> caulking guns, I think. It activates with water.
      >
      > My 1/2" square kayak timbers and thin, Australian Maple planks seem
      > fastened strongly, using this glue along with ring nails and copper
      > tacks. I also made a double plywood rudder stock for another boat,
      > mostly fastenless, with it.
      >
      > No Mixing! Probond can be nice to use. Clamp within 15 minutes; room
      > temperature 40 to 90; takes humidity.
      >
      > I've said I've had trouble applying it thinly enough. The gap filling
      > foam keeps foaming even out of my best clamped fits. I'd expect the
      > inside of my hollow mast to be full of the stuff. It's pretty easy to
      > clean up where you can, but needs tending.
      >
      > I've also used 'Marine Goop', remembered as a polyurethane out of a
      > caulking tube, to bed some sacrificial bottom skids instead of SikaFlex
      > or 3M5200, themselves both polyurethanes. Only used about twenty screws;
      > so far no trouble. This was pretty sticky, a stiff, no colored bead. The
      > tubes were only $6-8, but it didn't go that far.
      >
      > In contrast to Probond, this didn't foam. Both cleaned up with acetone.
      > Neither took very long to cure.
      >
      > Intended purpose for hardware store polyurethanes is important. The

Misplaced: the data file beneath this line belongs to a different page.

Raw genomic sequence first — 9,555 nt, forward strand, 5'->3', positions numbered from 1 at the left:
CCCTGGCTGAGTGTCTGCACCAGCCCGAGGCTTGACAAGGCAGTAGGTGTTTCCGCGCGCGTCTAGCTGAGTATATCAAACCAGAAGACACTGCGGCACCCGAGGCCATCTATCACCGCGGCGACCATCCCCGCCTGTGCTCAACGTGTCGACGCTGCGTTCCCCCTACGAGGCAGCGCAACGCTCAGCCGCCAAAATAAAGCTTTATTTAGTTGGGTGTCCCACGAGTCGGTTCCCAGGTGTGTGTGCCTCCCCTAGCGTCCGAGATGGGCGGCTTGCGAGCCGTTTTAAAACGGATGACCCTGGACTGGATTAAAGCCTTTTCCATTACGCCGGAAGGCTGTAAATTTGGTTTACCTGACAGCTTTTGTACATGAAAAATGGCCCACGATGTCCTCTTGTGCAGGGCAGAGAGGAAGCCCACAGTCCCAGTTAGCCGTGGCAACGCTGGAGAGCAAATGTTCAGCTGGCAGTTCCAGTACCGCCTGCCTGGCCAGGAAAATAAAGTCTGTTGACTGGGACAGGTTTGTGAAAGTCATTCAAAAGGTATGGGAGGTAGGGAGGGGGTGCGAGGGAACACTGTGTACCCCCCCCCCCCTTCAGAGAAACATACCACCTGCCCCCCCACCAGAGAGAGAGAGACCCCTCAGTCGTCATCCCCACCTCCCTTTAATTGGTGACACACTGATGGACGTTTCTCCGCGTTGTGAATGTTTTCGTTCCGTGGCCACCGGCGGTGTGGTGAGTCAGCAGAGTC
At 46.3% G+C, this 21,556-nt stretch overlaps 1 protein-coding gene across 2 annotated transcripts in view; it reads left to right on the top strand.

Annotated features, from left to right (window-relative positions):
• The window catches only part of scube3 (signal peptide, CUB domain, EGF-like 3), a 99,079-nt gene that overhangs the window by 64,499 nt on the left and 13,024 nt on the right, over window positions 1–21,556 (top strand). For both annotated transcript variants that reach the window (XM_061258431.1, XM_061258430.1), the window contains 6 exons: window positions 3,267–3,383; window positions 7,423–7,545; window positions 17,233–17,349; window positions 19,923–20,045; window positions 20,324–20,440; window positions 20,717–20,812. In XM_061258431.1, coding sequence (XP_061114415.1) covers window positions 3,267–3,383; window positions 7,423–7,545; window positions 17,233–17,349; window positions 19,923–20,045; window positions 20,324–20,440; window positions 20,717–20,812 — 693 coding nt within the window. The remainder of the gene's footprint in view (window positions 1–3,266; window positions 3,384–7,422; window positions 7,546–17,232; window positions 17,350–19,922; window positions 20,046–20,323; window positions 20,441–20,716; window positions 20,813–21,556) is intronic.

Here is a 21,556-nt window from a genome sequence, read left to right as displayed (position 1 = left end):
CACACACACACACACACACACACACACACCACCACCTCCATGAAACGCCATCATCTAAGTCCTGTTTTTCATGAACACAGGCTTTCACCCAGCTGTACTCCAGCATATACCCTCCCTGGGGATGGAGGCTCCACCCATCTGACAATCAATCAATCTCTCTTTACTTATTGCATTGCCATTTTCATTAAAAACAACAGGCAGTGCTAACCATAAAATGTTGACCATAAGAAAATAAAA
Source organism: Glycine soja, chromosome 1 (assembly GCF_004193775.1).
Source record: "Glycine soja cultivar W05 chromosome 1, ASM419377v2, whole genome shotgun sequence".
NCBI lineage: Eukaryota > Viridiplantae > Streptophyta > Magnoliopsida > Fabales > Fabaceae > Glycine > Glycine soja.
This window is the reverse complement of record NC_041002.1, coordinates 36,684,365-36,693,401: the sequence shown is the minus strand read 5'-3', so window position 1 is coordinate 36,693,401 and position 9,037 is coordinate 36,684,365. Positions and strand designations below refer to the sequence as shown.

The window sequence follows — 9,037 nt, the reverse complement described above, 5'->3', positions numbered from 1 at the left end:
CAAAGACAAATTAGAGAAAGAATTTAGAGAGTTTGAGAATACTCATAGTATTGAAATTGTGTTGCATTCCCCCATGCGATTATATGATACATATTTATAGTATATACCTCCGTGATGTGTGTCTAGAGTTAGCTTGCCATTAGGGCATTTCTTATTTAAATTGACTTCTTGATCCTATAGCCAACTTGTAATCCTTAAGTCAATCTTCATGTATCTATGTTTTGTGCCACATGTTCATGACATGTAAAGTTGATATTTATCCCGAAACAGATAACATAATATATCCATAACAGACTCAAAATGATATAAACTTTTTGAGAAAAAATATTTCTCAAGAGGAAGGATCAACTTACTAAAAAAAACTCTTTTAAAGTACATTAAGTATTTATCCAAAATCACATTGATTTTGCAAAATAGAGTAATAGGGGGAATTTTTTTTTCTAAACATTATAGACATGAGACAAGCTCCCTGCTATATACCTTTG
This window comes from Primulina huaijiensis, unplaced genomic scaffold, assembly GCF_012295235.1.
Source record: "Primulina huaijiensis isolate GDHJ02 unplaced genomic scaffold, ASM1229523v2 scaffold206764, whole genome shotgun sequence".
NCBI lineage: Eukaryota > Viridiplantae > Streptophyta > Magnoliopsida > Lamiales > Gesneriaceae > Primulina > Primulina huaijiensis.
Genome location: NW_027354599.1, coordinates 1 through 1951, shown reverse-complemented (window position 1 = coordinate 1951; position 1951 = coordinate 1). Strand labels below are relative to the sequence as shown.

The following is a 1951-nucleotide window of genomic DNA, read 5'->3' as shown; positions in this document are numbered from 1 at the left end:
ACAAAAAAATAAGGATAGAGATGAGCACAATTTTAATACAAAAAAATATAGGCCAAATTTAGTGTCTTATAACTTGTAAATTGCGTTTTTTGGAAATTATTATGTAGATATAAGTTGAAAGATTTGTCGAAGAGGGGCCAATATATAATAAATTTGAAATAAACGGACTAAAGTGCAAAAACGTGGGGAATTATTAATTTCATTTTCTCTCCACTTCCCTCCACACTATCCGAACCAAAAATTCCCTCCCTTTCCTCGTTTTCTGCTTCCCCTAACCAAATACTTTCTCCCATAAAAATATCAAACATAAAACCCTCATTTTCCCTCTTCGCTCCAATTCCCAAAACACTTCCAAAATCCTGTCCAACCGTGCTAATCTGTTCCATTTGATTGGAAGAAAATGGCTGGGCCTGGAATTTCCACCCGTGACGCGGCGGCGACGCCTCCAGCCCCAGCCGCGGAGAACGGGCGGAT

> aftercure plasticity of the stuff in tubes can vary a lot, including
      > just about never hardening, if that's what's wanted. What makes a glue
      > joint strong is minimizing creep.
      >
      > In small boats, I've had good results with either major type. For high
      > strength, nometal joints, polyurethane is not the best glue. Maybe it's
      > only just better glue than people used the last 40,000 years.
      >
      > Mark
      >
      >
      >
      >
      > ------------------------------------------------------------------------
      > GET WHO WANTS TO BE A MILLIONAIRE FREE! GET THE OFFICIAL COMPANION
      > TO TELEVISION'S HOTTEST GAME SHOW PHENOMENON PLUS 5 MORE BOOKS FOR
      > $2. Click for details.
      > http://click.egroups.com/1/3014/6/_/3457/_/957212779/
      > ------------------------------------------------------------------------
      >
      >


      ------------------------------------------------------------------------
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    • Mark Albanese
      This old thread: Used the PL in a tube today. Very nice fixing little 1/4 plywood bulkheads in the ends with nothing else but it. No frames or anything. These
      Message 2 of 5 , Jun 29, 2000
      • 0 Attachment
        This old thread:

        Used the PL in a tube today. Very nice fixing little 1/4"
        plywood bulkheads in the ends with nothing else but it. No
        frames or anything. These chambers don't have to do much but
        contain the foam. I'd read that Norm McLeod, at least for a